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Why the Kings will win the Stanley Cup

by Arpon Basu / Los Angeles Kings



The Los Angeles Kings will win the Stanley Cup because that is exactly what they are built to do.

For years general manager Dean Lombardi has sought out heavy, skilled forwards who can execute perfectly the possession game plan of coach Darryl Sutter. The Kings have known modest success in the regular season using this model, but the time for it to shine is the Stanley Cup Playoffs, because that is when it is most effective.

The only forward on the roster who is shorter than 6-foot-1 and weighs less than 195 pounds is Kris Versteeg. Everyone else up front is a beast, and that group is tough enough for an opponent to deal with for one game. But whichever defense corps crosses the Kings' path during the course of the playoffs should remain in your thoughts and prayers for having to face these forwards at least four times in a row.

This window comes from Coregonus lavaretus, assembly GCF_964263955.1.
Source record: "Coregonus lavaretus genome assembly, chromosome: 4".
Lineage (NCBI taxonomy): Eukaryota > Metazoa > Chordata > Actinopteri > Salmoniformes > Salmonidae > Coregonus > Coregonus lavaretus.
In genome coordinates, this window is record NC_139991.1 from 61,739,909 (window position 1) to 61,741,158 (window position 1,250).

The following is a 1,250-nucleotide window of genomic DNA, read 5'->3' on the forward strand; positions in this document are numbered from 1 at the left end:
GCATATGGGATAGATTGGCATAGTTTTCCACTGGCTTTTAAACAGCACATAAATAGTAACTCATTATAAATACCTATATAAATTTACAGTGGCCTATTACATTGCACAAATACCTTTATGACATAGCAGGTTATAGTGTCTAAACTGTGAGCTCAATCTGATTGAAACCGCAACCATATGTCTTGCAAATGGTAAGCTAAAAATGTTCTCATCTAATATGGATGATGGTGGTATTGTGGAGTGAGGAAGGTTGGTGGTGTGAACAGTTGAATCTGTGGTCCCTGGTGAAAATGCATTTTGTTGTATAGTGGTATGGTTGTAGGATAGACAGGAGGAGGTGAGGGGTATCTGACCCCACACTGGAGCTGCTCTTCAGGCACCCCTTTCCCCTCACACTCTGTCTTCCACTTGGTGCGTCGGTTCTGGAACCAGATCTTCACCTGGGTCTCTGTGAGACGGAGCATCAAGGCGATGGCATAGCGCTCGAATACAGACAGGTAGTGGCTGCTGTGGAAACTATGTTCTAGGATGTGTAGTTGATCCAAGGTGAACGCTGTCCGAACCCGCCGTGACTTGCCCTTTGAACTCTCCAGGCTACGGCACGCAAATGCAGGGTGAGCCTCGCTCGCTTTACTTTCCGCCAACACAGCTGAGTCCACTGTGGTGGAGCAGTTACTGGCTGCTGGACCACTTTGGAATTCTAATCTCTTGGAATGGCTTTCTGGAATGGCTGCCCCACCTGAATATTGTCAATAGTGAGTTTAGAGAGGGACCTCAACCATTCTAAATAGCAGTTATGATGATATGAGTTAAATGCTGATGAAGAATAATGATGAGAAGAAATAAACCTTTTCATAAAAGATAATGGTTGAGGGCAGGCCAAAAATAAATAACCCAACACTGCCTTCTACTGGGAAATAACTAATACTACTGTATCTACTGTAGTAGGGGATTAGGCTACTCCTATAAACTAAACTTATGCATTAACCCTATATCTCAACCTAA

That is not suggest the Kings are a team of bruising goons who intimidate their way to victory. Far from it.

The heavy forwards include Anze Kopitar, Jeff Carter, Milan Lucic, Tyler Toffoli and a number of similarly large players who can forecheck and provide support offensively, including Vincent Lecavalier, who has found new life after a trade from the Philadelphia Flyers.

The Kings have skill and are built around an elite player in his prime at each position.

After a sluggish start to the season Kopitar has been a top-five point producer since the start of December, a 6-foot-3, 224-pound mix of speed, skill and strength who fits the Kings identity perfectly and can lead the way offensively.

On defense Drew Doughty does it all. He averaged 28:01 of ice time per game, a number that likely will rise sharply in the playoffs, and he does so at an extremely high level and in all situations. Having Doughty on the ice for half the game is an advantage that can't be overstated.

Then there's goaltender Jonathan Quick, who has built his career largely through his performances at this time of year. Quick has a career save percentage of .923 in 76 playoff games, which is more than a full regular season's worth of work for a typical starting goaltender. Only once in eight seasons has he had a regular-season save percentage as high as his average in the playoffs.

The Kings simply have too many ingredients not to win the Stanley Cup for the third time in five seasons. They have experience, talent, size, coaching, depth and goaltending.

Find a weakness. Just try.

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